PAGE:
You might have seen the headlines on social media.
“COVID-19 Vaccine-Related Fatalities Exceed 6,000.”
“6,000% Increase in Reported Vaccine Deaths 1st Quarter 2021 Compared to 1st Quarter 2020.”
No matter your vaccination status or your feelings about getting the shot, those headlines likely give you pause. Can those numbers be right?
These and similar shocking claims are the latest examples of COVID-19 vaccine misinformation. And as with most misinformation, these statements get traction because they start with a kernel of truth — in this case raw data from a reputable source.
The data and source
The Vaccine Adverse Event Reporting System (VAERS) was established in 1990 as a national early warning system to detect potential safety problems with vaccines. It is managed by the Centers for Disease Control and Prevention (CDC) and the Food and Drug Administration (FDA).
The system allows anyone who has received a vaccine (not just a COVID-19 vaccine) to report “adverse events” (think side effects) that they experience following vaccination. Health care providers are required to submit reports of events that come to their attention even if the events clearly have no relationship to vaccination.
The system serves to alert federal health authorities to potential safety concerns, but it is not designed to determine if a vaccine caused a particular problem. All reports to the system are unverified.
Since December 2020, more than 469 million doses of COVID-19 vaccine have been administered in the U.S., and VAERS has received 10,483 reports of death (0.0022%), according to the CDC. (Numbers as of Dec. 29, 2021.)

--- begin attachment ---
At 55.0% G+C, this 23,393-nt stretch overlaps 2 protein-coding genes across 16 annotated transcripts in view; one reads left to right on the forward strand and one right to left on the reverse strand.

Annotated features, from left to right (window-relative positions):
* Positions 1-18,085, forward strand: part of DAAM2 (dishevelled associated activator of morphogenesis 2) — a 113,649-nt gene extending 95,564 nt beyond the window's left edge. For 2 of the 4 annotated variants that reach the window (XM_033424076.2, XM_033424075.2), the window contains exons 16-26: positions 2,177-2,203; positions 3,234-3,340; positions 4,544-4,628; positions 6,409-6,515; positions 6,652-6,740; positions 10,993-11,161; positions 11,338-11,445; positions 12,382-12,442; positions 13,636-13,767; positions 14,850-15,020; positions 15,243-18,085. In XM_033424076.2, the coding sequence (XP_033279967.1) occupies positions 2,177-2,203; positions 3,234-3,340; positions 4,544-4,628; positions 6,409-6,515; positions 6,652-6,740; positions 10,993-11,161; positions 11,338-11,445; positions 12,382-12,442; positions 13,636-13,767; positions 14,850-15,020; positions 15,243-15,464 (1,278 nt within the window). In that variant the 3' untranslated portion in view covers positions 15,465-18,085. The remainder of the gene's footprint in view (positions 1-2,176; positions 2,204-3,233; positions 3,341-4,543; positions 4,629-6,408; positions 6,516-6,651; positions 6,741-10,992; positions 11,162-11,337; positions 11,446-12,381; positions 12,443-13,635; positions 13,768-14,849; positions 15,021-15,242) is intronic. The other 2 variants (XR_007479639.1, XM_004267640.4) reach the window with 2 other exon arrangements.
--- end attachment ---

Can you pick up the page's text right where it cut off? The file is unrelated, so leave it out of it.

However, that statistic offers no insight into the cause of death for those people. If a 90-year-old nursing home resident got the vaccine and then died days, weeks or even months later of another ailment, the resident’s death would be reported to VAERS.
The misinformation strategy
Opponents of vaccination use the VAERS numbers in statements that suggest cause-and-effect conclusions. This misinformation then influences some people not to be vaccinated.
In this case, the numbers are correct, but the presumed conclusions are not.
Stevan Whitt, MD, an infectious disease doctor and chief medical officer at MU Health Care, gets questions about these claims regularly, and he wants people to have the right information.
“This intentional misrepresentation is a powerful tactic to sow confusion among large groups of people,” Whitt said.
To address the misinformation about VAERS, the CDC shares context around adverse events associated with the COVID-19 vaccines and emphasizes that reports of deaths (and other adverse events) do not necessarily mean the vaccines are to blame. “A review of available clinical information, including death certificates, autopsy, and medical records, has not established a causal link to COVID-19 vaccines,” the CDC notes.
Meanwhile, what we do know for sure is that more than 58 million U.S. residents have been infected and more than 800,000 have died from COVID-19, and the vaccine is one of the best tools to slow the spread of the virus and save lives.